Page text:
The Chilmark conservation commission continued a public hearing this week on a long-running plan by the Sheriff’s Meadow Foundation to replace two culverts at the Mill Brook headwaters off North Road.

The project, originally proposed in 2016, aims to replace two small metal culverts at the headwaters of Mill Brook — a winding stream that originates up-Island beside Old Farm Road and runs down to the Tisbury Great Pond, connecting a series of small ponds in its path.

At issue is whether replacing the culvert will alter the freshwater wetland and affect surrounding wells in the area. — Jeanna Shepard

According to the Sheriff’s Meadow’s proposal, the project would replace the two pipes with a larger precast concrete culvert, as well drain 30 cubic yards of sediment from the brook area and construct a new pilot channel upstream of Old Farm Road. The project aims to restore ecological function and increase fish and wildlife passage in the brook, according to the proposal.

The culverts are located on a stretch of the brook in the Roth Woodlands — a Sheriff’s Meadow-owned property. The riverfront, bordering vegetated wetlands and land subject to flooding possibly impacted by the project, are regulated by the state Wetlands Protection Act and the town’s wetlands bylaw.

Sheriff’s Meadow, which won a grant for the project five years ago, has conducted numerous environmental studies on the site using the consulting firm Horsely Witten. An environmental notification form for the plan has also been filed with the Massachusetts Department of Environmental Protection.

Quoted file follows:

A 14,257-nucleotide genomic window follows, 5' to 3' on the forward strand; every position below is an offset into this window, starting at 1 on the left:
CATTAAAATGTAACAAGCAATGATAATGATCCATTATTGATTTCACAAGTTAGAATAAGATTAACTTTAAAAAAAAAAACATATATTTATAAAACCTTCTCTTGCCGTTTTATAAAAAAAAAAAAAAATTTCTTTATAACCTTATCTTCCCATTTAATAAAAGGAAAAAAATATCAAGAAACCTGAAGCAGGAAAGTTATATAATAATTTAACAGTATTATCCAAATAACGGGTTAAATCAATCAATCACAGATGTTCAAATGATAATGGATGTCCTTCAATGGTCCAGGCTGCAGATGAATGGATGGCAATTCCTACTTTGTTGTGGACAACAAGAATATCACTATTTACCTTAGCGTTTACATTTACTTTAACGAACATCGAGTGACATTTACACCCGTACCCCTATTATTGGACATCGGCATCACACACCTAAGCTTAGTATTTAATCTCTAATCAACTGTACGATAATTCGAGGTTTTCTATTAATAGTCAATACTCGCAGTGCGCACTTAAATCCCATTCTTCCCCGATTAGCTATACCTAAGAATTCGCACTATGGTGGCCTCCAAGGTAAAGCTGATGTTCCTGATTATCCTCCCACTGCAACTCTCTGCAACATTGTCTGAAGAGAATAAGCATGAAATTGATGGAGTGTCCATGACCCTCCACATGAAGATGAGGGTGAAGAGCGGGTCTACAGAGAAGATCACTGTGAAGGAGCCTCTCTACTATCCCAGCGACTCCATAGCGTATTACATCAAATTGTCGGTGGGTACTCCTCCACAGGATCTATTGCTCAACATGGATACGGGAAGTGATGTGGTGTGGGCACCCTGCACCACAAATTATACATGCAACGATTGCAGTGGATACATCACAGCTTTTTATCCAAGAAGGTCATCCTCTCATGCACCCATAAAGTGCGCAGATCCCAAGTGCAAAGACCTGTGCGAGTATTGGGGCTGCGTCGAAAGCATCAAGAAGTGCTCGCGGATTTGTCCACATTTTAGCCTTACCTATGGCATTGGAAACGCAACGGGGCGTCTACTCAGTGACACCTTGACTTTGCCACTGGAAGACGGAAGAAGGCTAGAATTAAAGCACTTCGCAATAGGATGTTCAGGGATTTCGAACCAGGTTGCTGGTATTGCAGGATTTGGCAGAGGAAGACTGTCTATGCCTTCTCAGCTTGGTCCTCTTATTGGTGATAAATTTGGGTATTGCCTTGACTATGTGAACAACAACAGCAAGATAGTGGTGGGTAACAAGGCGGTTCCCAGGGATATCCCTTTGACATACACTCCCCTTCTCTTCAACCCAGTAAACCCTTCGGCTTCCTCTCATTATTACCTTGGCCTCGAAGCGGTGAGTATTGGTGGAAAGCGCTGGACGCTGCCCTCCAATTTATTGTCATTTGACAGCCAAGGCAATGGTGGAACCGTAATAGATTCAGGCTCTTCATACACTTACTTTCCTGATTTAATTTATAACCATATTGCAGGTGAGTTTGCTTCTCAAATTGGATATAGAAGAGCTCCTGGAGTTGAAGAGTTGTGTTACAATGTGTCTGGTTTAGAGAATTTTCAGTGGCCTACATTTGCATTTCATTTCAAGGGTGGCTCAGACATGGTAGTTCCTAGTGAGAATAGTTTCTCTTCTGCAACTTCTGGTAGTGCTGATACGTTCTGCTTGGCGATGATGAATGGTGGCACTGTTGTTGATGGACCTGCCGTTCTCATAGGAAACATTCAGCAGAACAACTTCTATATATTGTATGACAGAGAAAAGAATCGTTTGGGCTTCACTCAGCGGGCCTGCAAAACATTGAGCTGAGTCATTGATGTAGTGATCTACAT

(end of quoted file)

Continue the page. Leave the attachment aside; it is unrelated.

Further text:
But the project has elicited strong opposition and a long trail of correspondence from neighbors since its inception, many of whom worry it could have a negative impact on neighboring wells, especially a pristine water source that previously supported a spring water bottling operation. Frank Dunkl, president of Mill Brook Springs Inc., whose property on Old Farm Road abuts the project site and formerly ran the family-owned Chilmark Spring Water Co., is among the project’s most outspoken opponents.

Mr. Dunkl has fiercely criticized the plan in a series of letters since its proposal five years ago, among other things citing risk to the designated town emergency water supply located on his property as well as the impacts on the surrounding wetland. Island water expert Craig Saunders weighed in with a letter last week questioning the science behind the project. Island Grown Initiative, which owns Mr. Dunkl’s property as part of a life estate, has also registered strong concerns and asked that the project be delayed in favor of further study.

On Tuesday, the conservation commission continued a public hearing on the project to June 1. The hearing saw presentations from Neil Price of the Horsley Witten Group and Nick Nelson of Inter Fluve — a company that has also assisted in planning — outlining design plans, construction timelines and possible environmental impact.

During his presentation, Mr. Price said Sheriff’s Meadow has agreed to re-drill any wells affected by the culvert replacement to a deeper depth. “The main takeaway is that the impacts are highly unlikely and even if there are they will be mitigated,” Mr. Price said.